“The trouble is that brokers are screaming, ‘Trust me, trust me, you don’t have to bother your little head. I’ll take care of you, I’ll manage your securities and give you financial planning for you and your children and everybody else,’ Tamar Frankel, a law professor at Boston University told us. “‘Trust me, give me discretion to decide what to do with [your] money.’ If that’s not fiduciary, then what is?”
Ms. Frankel was on the phone to discuss the most important consumer issue you’ve probably never heard of. For more than half a century, the financial professionals who offer investing advice have fallen into two broad categories. Broker-dealers charge commissions on the securities they trade on behalf of clients. Investment advisers charge fees, typically as a percentage of assets under management. There’s another crucial difference. Investment advisers must register with the Securities and Exchange Commission and have a fiduciary duty to act in their clients’ best interests. Brokers, meanwhile, are self-regulated and operate by the standard of “suitability.”
“The brokers say they have a rule, and the rule is, they must give you suitable investment advice,” Ms. Frankel said. “I use my expertise to give you something that you can use, that’s suitable for you. But suitability doesn’t mean cheapest. It may be suitable, but you can go next door and get it at half price.”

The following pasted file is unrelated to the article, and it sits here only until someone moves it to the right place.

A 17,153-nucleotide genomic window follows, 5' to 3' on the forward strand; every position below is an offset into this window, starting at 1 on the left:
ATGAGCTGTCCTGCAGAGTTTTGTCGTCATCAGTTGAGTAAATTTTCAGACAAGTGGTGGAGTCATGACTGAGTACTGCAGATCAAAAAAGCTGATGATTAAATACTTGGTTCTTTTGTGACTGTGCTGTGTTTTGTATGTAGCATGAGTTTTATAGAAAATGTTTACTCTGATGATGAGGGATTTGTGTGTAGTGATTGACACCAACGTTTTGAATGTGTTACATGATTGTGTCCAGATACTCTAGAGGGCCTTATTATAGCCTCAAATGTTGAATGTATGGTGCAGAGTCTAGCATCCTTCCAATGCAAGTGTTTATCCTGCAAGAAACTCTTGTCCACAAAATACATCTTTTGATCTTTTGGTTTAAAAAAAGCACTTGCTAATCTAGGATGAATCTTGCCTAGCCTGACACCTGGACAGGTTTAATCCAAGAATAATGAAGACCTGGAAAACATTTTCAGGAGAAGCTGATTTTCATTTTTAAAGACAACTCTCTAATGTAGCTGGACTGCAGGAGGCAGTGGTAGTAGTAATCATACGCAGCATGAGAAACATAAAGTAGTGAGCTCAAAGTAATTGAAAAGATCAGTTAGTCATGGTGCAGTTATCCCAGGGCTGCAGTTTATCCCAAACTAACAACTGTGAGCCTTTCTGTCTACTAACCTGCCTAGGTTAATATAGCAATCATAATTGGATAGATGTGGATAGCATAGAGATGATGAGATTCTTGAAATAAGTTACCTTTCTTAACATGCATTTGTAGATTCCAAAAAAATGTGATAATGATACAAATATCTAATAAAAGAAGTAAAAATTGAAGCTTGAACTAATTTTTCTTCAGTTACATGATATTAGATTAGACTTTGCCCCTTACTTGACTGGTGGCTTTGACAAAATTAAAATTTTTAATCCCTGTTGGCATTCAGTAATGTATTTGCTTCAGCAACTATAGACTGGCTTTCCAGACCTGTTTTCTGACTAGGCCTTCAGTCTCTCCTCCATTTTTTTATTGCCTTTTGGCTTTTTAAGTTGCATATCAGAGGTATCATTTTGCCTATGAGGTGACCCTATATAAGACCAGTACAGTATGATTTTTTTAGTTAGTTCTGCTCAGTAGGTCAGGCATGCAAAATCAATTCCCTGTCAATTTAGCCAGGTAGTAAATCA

The Dodd–Frank Wall Street Reform and Consumer Protection Act of 2010 called for the SEC to study the possibility of governing the two groups under one regulatory regime. But two years after Congress passed the law, the process has stalled. Worse, as far as Ms.Frankel is concerned, the Securities Industry and Financial Markets Association, or SIFMA, as the securities industry lobbying group is known, has put forward a vision of the rule that she said would turn the definition of the fiduciary standard on its head.
She isn’t alone. Wednesday, former chairman of the Federal Reserve Paul Volcker, Nobel-prize winning behavioral economist Daniel Kahneman and Vanguard Group founder John Bogle joined Ms. Frankel and eight other academics, investors and former regulators signed a declaration in support of a uniform standard that would require broker-dealers and investment advisers to act in their clients’ best interests. Their beef? “The fact is that brokers who are not registered with the Securities and Exchange Commission (SEC) are not required by law to put their clients first,” the statement read in part.
Or as co-signer Burton Malkiel, author of A Random Walk Down Wall Street, told The Observer: “If you’re a securities broker, you’re going to want to sell the things where you make the most money, where your commission is greatest. For me, that’s the opposite of how it should be. Investment advice should have the fiduciary duty that the customer comes first.”